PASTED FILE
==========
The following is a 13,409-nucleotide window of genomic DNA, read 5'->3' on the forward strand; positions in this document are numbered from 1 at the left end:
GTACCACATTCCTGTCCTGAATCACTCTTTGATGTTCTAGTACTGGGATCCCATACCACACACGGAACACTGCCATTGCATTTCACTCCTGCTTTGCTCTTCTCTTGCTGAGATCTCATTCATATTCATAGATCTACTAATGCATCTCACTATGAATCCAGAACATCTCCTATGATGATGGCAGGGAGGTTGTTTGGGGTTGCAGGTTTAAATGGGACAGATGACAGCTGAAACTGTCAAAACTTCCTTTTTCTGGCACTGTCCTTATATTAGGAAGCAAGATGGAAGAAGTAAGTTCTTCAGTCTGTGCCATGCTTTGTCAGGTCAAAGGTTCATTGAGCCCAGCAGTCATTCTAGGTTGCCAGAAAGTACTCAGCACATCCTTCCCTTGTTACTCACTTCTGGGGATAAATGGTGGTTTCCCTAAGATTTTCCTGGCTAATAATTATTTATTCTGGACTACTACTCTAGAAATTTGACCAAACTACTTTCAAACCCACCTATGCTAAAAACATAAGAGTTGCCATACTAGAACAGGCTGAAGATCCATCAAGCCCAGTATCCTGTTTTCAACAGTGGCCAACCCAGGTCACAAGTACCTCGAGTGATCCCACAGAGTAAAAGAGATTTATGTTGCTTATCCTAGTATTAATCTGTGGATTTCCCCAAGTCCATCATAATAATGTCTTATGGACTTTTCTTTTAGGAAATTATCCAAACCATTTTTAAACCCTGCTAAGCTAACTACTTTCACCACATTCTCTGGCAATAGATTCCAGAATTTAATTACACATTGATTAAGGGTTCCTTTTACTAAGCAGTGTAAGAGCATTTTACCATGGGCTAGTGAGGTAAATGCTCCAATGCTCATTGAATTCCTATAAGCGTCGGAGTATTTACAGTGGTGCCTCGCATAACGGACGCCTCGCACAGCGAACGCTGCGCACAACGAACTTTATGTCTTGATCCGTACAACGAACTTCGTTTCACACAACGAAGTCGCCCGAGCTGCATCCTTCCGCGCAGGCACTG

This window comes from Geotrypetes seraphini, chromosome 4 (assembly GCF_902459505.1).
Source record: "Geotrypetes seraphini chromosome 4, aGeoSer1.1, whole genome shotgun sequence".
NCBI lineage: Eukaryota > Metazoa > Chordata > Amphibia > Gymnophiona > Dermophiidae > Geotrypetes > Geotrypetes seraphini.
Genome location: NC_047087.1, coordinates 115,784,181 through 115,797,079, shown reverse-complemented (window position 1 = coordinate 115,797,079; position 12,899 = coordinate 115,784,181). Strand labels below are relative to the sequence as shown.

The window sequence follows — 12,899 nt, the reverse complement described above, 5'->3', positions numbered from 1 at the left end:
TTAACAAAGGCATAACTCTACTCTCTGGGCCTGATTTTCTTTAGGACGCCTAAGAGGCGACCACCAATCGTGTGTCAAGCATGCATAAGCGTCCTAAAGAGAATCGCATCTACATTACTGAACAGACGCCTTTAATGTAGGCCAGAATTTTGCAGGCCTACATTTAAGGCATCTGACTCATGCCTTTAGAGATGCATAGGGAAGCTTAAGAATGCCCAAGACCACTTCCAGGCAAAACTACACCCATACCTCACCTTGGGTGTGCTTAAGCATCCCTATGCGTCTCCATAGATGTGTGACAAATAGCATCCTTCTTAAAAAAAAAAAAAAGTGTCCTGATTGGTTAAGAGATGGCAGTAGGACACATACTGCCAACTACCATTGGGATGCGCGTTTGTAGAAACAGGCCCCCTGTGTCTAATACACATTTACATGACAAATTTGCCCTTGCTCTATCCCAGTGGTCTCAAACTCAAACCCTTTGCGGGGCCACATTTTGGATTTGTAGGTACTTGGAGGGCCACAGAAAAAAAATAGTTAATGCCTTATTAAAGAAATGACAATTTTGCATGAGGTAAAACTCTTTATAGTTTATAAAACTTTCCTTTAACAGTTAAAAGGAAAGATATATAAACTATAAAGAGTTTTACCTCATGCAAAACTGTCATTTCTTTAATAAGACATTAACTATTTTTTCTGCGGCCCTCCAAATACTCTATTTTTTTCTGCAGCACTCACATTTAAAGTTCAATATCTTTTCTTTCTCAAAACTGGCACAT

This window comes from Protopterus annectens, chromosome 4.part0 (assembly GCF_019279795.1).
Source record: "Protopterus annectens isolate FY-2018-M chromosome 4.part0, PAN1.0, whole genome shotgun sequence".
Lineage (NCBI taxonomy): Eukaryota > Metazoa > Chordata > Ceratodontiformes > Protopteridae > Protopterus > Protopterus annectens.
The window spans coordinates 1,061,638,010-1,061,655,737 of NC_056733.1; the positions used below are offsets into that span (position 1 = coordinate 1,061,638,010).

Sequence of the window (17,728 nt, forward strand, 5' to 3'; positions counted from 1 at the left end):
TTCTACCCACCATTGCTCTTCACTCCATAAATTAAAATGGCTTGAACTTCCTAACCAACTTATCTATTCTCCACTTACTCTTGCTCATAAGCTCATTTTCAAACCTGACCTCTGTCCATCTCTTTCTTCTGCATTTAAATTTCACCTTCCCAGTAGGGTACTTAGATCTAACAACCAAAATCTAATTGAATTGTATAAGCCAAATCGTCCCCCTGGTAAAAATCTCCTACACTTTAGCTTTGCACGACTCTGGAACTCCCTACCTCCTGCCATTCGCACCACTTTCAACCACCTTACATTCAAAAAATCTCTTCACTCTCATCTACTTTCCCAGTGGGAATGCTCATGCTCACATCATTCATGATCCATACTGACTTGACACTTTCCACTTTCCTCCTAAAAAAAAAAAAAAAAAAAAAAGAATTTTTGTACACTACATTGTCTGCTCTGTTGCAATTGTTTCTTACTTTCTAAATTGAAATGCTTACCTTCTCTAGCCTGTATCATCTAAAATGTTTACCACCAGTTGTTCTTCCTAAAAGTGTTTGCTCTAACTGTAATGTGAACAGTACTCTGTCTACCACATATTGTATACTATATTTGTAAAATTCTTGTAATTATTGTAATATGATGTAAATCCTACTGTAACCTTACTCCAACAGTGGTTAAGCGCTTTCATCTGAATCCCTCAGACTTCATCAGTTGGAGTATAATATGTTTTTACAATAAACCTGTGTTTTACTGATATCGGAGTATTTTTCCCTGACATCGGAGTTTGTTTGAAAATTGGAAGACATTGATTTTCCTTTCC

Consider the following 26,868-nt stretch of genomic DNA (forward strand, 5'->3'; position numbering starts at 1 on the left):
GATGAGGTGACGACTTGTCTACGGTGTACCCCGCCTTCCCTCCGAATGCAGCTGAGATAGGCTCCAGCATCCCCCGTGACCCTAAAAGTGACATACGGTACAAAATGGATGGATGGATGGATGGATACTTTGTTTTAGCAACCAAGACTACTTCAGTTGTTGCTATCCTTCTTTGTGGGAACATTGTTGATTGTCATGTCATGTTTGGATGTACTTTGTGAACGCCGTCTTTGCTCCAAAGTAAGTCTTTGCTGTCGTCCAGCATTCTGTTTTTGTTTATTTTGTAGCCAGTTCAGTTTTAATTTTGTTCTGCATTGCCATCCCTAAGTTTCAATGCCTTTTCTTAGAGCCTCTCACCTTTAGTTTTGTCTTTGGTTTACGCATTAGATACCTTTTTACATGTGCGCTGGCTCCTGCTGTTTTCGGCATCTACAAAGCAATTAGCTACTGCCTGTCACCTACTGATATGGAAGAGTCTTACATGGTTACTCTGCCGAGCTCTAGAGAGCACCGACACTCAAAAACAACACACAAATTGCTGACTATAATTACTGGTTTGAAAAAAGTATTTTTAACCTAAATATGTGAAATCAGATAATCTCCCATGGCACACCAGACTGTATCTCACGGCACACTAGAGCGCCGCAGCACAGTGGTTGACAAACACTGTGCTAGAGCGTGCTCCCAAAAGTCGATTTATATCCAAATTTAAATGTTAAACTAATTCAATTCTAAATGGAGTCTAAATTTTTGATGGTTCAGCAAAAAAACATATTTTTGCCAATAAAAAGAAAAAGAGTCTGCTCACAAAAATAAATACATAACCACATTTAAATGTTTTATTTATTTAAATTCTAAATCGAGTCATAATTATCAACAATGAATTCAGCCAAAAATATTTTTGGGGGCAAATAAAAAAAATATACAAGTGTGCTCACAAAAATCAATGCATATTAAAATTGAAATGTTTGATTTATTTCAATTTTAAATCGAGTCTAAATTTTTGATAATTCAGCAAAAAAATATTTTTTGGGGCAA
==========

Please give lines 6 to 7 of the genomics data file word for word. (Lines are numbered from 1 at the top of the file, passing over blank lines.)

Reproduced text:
Genome location: NC_047087.1, coordinates 115,784,181 through 115,797,079, shown reverse-complemented (window position 1 = coordinate 115,797,079; position 12,899 = coordinate 115,784,181). Strand labels below are relative to the sequence as shown.

The window sequence follows — 12,899 nt, the reverse complement described above, 5'->3', positions numbered from 1 at the left end: